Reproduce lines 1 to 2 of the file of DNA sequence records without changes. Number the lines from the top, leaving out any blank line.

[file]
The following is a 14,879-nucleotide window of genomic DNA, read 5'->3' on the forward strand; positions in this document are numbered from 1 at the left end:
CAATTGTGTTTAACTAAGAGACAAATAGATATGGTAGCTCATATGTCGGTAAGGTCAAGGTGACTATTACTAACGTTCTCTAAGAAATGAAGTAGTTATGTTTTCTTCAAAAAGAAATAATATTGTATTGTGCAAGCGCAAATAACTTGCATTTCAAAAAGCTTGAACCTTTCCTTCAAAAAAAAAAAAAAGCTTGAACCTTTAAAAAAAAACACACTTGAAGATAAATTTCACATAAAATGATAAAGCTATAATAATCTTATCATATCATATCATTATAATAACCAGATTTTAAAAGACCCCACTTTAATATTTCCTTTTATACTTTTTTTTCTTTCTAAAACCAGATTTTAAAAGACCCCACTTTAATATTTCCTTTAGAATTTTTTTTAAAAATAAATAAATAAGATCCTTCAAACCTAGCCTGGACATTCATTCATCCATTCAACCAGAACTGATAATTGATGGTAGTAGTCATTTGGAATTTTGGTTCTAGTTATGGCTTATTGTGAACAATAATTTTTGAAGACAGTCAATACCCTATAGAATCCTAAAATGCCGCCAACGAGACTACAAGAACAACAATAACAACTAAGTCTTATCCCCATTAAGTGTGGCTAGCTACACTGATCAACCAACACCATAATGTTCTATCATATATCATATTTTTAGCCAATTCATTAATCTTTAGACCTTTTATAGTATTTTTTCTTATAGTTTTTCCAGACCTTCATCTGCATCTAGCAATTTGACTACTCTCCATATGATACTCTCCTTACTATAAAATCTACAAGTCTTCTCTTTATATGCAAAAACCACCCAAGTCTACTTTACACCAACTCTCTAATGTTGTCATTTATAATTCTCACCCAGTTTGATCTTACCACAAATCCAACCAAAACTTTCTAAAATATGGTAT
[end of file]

The following is a 14,879-nucleotide window of genomic DNA, read 5'->3' on the forward strand; positions in this document are numbered from 1 at the left end:
CAATTGTGTTTAACTAAGAGACAAATAGATATGGTAGCTCATATGTCGGTAAGGTCAAGGTGACTATTACTAACGTTCTCTAAGAAATGAAGTAGTTATGTTTTCTTCAAAAAGAAATAATATTGTATTGTGCAAGCGCAAATAACTTGCATTTCAAAAAGCTTGAACCTTTCCTTCAAAAAAAAAAAAAAGCTTGAACCTTTAAAAAAAAACACACTTGAAGATAAATTTCACATAAAATGATAAAGCTATAATAATCTTATCATATCATATCATTATAATAACCAGATTTTAAAAGACCCCACTTTAATATTTCCTTTTATACTTTTTTTTCTTTCTAAAACCAGATTTTAAAAGACCCCACTTTAATATTTCCTTTAGAATTTTTTTTAAAAATAAATAAATAAGATCCTTCAAACCTAGCCTGGACATTCATTCATCCATTCAACCAGAACTGATAATTGATGGTAGTAGTCATTTGGAATTTTGGTTCTAGTTATGGCTTATTGTGAACAATAATTTTTGAAGACAGTCAATACCCTATAGAATCCTAAAATGCCGCCAACGAGACTACAAGAACAACAATAACAACTAAGTCTTATCCCCATTAAGTGTGGCTAGCTACACTGATCAACCAACACCATAATGTTCTATCATATATCATATTTTTAGCCAATTCATTAATCTTTAGACCTTTTATAGTATTTTTTCTTATAGTTTTTCCAGACCTTCATCTGCATCTAGCAATTTGACTACTCTCCATATGATACTCTCCTTACTATAAAATCTACAAGTCTTCTCTTTATATGCAAAAACCACCCAAGTCTACTTTACACCAACTCTCTAATGTTGTCATTTATAATTCTCACCCAGTTTGATCTTACCACAAATCCAACCAAAACTTTCTAAAATATGGTAT